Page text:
What $7 might have cost in 1993
April 13, 2006
A few days back we took note of an HP 3000 Series 987 server selling this week for $7 on auction. (It's gotten exactly one bid since it went up at Lemons Auctioneers; the auction ends in about a week.) I scratched around our offices to dig up the HP original announcement of the /150 version of this server, just to see how much this kind of system used to cost.
Bottom line: A customer would've paid $138,320 for this RX version in October of 1993, which included a whopping 64MB of memory, a 100-user MPE/iX license a full 1GB of disk. Even at the usual 10-20 percent discount, this was easily a $120,000 system when outfitted for real use.
Armed with the numbers, I calculated the discount, in the event this system sells for under $10. Figure a savings of more than 99.99 percent on this unit. (I had to reach for an HP product even older than this Series 987 — my HP 14-B calculator, circa 1989, and still working with its original set of batteries — to figure the result to beyond five decimal places.) Only the cost of shipping and power makes this anything less than a steal, compared to its original asking price.
Configuration data shows this is a 110-pound system, so shipping it across half of the US will be the most costly part of the deal. But even sending it by UPS 2-Day would be less than $500, according to the UPS Web site. Shipping would cost a lot less by slower means.
As for power, HP's specs list the 987s at 810 watts/hour of power dissapation; the 9x9 line has a number 50 percent higher. Of course, much of the 9x9 line is 2-3 times faster than a 987, too.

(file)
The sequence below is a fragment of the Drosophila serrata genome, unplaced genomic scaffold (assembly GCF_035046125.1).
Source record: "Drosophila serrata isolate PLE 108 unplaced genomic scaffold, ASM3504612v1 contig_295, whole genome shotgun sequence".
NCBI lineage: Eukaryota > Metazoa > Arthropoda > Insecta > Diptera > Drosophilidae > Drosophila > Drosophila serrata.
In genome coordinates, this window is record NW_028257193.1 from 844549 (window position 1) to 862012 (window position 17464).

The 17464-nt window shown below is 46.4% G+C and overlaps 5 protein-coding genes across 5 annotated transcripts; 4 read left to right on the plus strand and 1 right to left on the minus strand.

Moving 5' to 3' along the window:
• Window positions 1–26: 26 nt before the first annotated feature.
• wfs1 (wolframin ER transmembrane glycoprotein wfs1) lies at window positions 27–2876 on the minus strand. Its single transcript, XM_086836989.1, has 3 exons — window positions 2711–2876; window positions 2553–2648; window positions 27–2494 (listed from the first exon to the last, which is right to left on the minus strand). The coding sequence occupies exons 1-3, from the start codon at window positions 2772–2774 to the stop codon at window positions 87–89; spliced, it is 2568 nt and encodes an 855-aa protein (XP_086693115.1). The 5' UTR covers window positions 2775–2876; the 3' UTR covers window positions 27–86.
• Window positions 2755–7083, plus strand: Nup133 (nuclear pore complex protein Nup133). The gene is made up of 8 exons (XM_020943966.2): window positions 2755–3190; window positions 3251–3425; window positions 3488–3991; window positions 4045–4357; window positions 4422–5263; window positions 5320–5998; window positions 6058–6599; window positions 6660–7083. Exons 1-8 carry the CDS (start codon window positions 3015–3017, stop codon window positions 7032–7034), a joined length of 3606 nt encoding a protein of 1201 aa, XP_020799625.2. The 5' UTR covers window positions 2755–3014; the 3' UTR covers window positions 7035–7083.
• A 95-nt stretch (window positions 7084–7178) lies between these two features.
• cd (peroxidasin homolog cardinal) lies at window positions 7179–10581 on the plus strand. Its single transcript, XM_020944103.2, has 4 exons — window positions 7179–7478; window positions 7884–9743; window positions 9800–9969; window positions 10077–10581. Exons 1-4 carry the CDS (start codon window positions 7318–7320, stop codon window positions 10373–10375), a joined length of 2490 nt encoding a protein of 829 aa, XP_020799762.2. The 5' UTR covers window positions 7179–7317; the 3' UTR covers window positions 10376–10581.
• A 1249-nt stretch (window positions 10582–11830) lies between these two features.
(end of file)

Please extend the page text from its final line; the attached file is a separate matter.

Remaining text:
HP rolled out the Series 987/150 at the 1993 Interex HP Computer Users Conference, so this computer has now outlived the organization which provided its debut venue. HP's general manager of the 3000 division at the time, Glenn Osaka, offered the party line on the value of running a business with the HP 3000.
"More than ever, customers are looking for flexible and scalable IS solutions that will allow them to maiximize their technology investments over longer periods," he said. Longer periods of up to 13 years might not be what HP had in mind when it wrote that quote. He called the /150 model "an easy and cost-effective upgrade for the Series 9x7 systems." That was at six-figure pricing. It's hard to imagine what Osaka might say about the value of six-dollar pricing.
The base 987 model now on auction has half a megabyte of on-board cache, while the /150 offered four times as much. Comparing it to the latest generation of HP 3000s, the 987/150 uses a PA-7100 chip; PA-8600s drive HP's A-Class 3000s.
HP took note of how popular the 9x7 line has become in the fall of 1993, saying the 9x7 "is the highest-volume package in the HP 3000 line of business systems." Some say that the resilient value in these 9x7s didn't get calculated into HP's business growth plans. Customers didn't replace them for many years — as evidenced by this 987 on auction, which went out of service in 2001 — and so HP struggled to sell enough 3000 systems to its installed base.
There were other ways to entice HP 3000 sales in the middle 1990s, technology HP was testing to boot more than one operating system on a 3000. More on that tomorrow, prompted by a dramatic step by Apple this month.